Roxanne Dunbar-Ortiz, Red Dirt Click Here

Red Dirt: Growing Up Okie

An exquisite memoir of growing up dirt poor in Oklahoma. According to Roxanne Dunbar-Ortiz, “Love of the land is not located so much in the mind, or in the heart, as in the skin—how the skin feels when you go back.”

When the peasants are deprived of fields to work, so goes the chorus of an old Irish ballad, “All that’s left is a love of the land.” In this exquisite rendering of her childhood in rural Oklahoma—from the Dust Bowl days to the end of the Eisenhower era—writer and journalist Roxanne Dunbar-Ortiz bears witness to a family and community that still clings to the dream of America as a republic of landowners.

Outlaw Woman A Memoir of the War Years

In 1968, Roxanne Dunbar-Ortiz helped found the Women’s Liberation Movement—part of what has been called the second wave of feminism in the United States. Along with a small group of dedicated women in Boston, she produced the first women’s liberation journal, No More Fun and Games.

Roxanne Dunbar-Ortiz was also an antiwar and anti-racist activist and organizer throughout the 1960s and early 1970s, and she was a fiery, tireless public speaker on issues of patriarchy, capitalism, imperialism, and racism. She worked in Cuba with the Venceremos Brigade and formed associations with other revolutionaries across the spectrum of radical politics, including the Civil Rights Movement, Students for a Democratic Society, the Revolutionary Union, the African National Congress, and the American Indian Movement.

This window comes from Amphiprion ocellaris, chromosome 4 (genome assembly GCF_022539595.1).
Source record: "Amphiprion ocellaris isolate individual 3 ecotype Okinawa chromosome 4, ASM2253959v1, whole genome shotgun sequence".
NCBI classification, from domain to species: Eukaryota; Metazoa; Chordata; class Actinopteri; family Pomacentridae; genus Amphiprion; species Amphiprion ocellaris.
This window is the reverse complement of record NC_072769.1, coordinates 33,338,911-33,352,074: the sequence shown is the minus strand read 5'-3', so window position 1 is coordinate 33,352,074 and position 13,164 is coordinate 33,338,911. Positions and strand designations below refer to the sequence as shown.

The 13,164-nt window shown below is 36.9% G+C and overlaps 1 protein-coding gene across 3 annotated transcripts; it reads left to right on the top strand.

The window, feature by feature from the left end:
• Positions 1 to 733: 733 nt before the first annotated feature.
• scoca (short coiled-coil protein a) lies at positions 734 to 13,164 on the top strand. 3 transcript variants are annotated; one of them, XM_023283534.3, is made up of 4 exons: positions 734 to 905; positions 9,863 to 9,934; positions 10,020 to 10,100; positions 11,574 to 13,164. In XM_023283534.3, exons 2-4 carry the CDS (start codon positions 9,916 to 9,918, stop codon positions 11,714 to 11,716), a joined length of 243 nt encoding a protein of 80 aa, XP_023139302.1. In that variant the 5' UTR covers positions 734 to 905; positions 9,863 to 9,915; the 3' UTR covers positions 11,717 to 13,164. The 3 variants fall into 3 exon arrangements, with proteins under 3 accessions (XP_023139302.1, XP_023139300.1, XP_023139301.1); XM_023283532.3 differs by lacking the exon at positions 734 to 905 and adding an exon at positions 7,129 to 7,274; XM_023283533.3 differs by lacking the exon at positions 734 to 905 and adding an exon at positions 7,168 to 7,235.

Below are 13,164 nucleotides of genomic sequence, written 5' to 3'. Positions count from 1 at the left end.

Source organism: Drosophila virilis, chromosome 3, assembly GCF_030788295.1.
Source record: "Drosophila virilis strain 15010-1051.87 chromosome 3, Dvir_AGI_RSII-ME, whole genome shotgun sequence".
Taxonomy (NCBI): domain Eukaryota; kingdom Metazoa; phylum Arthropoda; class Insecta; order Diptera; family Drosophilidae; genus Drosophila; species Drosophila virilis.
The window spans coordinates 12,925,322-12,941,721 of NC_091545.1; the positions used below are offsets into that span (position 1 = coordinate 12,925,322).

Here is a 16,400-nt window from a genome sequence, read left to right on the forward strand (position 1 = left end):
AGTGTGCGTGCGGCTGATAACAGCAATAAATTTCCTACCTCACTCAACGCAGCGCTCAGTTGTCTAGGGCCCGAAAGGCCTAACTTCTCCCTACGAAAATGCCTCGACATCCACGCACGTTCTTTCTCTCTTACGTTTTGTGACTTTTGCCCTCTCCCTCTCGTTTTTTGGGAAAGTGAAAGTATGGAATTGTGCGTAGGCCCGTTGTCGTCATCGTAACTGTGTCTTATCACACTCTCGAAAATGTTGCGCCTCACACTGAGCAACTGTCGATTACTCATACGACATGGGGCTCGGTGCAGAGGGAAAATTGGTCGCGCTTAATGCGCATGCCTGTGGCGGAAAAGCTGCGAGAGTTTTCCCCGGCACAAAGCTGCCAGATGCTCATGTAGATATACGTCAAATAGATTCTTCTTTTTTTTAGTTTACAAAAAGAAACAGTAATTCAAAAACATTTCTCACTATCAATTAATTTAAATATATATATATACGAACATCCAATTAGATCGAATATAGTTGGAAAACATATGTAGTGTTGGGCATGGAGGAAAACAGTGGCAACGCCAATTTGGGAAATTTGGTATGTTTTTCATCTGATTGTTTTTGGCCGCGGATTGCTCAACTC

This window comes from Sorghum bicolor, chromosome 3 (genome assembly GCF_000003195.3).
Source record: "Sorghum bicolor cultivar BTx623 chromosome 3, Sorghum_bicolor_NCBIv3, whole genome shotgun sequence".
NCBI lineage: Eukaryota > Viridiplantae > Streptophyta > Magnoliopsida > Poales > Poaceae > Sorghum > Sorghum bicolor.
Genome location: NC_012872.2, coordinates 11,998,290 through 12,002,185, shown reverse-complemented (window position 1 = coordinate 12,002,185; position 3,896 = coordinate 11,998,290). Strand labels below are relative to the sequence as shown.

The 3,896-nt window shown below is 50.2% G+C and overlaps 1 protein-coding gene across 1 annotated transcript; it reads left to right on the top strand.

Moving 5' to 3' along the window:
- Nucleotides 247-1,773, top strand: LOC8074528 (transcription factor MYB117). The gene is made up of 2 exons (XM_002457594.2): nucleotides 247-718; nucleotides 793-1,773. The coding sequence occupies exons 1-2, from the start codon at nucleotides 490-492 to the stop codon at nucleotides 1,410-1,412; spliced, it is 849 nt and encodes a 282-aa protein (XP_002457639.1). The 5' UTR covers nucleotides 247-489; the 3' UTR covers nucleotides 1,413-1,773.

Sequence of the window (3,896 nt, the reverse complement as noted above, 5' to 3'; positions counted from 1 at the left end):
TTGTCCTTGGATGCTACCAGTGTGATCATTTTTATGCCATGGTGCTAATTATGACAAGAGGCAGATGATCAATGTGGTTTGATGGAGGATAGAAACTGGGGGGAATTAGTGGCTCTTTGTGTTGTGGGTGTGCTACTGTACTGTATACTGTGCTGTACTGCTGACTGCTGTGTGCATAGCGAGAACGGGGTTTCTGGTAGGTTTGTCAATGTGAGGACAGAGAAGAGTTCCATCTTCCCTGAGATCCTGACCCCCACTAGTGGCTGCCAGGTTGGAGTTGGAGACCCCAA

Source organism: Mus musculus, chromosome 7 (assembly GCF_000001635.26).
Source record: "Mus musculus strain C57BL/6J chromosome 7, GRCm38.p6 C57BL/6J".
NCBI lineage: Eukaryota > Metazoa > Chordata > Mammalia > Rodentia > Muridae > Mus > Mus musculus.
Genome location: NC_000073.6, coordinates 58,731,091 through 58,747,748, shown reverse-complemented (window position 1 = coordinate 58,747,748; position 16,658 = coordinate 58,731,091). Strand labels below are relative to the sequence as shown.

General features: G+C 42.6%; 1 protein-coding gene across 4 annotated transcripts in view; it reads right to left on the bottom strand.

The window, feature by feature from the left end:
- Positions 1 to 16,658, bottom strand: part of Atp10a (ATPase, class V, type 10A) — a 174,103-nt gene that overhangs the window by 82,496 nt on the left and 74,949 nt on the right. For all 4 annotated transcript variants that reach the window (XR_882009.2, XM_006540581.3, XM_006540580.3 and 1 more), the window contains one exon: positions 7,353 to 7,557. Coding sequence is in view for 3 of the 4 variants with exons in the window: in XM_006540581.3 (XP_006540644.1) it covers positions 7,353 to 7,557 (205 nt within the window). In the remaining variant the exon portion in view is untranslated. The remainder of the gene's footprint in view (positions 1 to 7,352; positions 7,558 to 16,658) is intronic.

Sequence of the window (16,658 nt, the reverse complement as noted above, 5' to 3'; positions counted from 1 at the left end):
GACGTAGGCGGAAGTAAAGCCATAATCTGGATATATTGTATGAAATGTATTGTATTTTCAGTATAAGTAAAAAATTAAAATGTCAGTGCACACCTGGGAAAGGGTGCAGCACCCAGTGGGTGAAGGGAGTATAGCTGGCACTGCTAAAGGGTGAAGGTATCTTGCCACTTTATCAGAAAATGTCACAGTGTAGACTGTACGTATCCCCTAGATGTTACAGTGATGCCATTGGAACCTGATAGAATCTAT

Unlike most of those involved in the New Left, Roxanne Dunbar-Ortiz grew up poor, female, and part Native American in rural Oklahoma. She often found herself at odds not only with the ruling class, but also with the Left and with the women’s movement.

Outlaw WomanClick Here

Roxanne Dunbar-Ortiz’s odyssey from Oklahoma poverty to the urban New Left gives a working-class, feminist perspective on a time and a movement that forever changed American society. In a new afterword of Outlaw Woman: A Memoir of the War Years, 1960-1975, the author reflects on her fast-paced life fifty years ago—in particular as a movement activist and in relationships with men.

Blood on the Border: A Memoir of the Contra War

Human rights activist and historian Roxanne Dunbar-Ortiz has been described as “a force of nature on the page and off.” That force is fully present in Blood on the Border: A Memoir of the Contra War, this third in her acclaimed series of memoirs. Seamlessly blending the personal and the political, Blood on the Border is Roxanne Dunbar-Ortiz’s firsthand account of the decade-long dirty war pursued by the Contras and the United States against the people of Nicaragua.

Blood on the BorderClick Here